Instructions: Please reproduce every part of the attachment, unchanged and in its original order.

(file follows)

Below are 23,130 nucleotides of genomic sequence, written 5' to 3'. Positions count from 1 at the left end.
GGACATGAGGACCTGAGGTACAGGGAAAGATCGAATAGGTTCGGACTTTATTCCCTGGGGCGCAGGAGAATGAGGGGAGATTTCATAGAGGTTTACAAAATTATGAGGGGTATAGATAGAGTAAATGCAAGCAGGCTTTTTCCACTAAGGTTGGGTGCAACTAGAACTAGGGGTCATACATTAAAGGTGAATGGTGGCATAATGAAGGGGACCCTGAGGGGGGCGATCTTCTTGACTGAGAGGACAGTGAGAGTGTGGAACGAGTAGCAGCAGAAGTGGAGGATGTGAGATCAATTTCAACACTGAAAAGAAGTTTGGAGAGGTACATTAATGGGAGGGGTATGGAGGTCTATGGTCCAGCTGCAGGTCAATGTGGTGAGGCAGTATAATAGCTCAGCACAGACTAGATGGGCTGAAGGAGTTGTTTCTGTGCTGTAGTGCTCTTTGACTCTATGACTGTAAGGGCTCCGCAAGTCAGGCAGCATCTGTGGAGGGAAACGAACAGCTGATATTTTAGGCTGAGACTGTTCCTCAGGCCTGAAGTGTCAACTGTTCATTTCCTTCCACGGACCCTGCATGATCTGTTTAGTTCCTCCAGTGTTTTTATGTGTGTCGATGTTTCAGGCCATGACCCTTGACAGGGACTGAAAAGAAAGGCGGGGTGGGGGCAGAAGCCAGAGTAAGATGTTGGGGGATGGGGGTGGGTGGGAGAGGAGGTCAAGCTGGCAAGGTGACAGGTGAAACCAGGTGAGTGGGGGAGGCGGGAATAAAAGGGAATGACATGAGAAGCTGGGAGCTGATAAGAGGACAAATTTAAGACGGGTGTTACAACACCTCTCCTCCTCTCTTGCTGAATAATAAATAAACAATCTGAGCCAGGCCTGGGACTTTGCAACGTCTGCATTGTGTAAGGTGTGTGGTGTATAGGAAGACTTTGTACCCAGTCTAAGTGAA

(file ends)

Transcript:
Below are 23,130 nucleotides of genomic sequence, written 5' to 3'. Positions count from 1 at the left end.
GGACATGAGGACCTGAGGTACAGGGAAAGATCGAATAGGTTCGGACTTTATTCCCTGGGGCGCAGGAGAATGAGGGGAGATTTCATAGAGGTTTACAAAATTATGAGGGGTATAGATAGAGTAAATGCAAGCAGGCTTTTTCCACTAAGGTTGGGTGCAACTAGAACTAGGGGTCATACATTAAAGGTGAATGGTGGCATAATGAAGGGGACCCTGAGGGGGGCGATCTTCTTGACTGAGAGGACAGTGAGAGTGTGGAACGAGTAGCAGCAGAAGTGGAGGATGTGAGATCAATTTCAACACTGAAAAGAAGTTTGGAGAGGTACATTAATGGGAGGGGTATGGAGGTCTATGGTCCAGCTGCAGGTCAATGTGGTGAGGCAGTATAATAGCTCAGCACAGACTAGATGGGCTGAAGGAGTTGTTTCTGTGCTGTAGTGCTCTTTGACTCTATGACTGTAAGGGCTCCGCAAGTCAGGCAGCATCTGTGGAGGGAAACGAACAGCTGATATTTTAGGCTGAGACTGTTCCTCAGGCCTGAAGTGTCAACTGTTCATTTCCTTCCACGGACCCTGCATGATCTGTTTAGTTCCTCCAGTGTTTTTATGTGTGTCGATGTTTCAGGCCATGACCCTTGACAGGGACTGAAAAGAAAGGCGGGGTGGGGGCAGAAGCCAGAGTAAGATGTTGGGGGATGGGGGTGGGTGGGAGAGGAGGTCAAGCTGGCAAGGTGACAGGTGAAACCAGGTGAGTGGGGGAGGCGGGAATAAAAGGGAATGACATGAGAAGCTGGGAGCTGATAAGAGGACAAATTTAAGACGGGTGTTACAACACCTCTCCTCCTCTCTTGCTGAATAATAAATAAACAATCTGAGCCAGGCCTGGGACTTTGCAACGTCTGCATTGTGTAAGGTGTGTGGTGTATAGGAAGACTTTGTACCCAGTCTAAGTGAA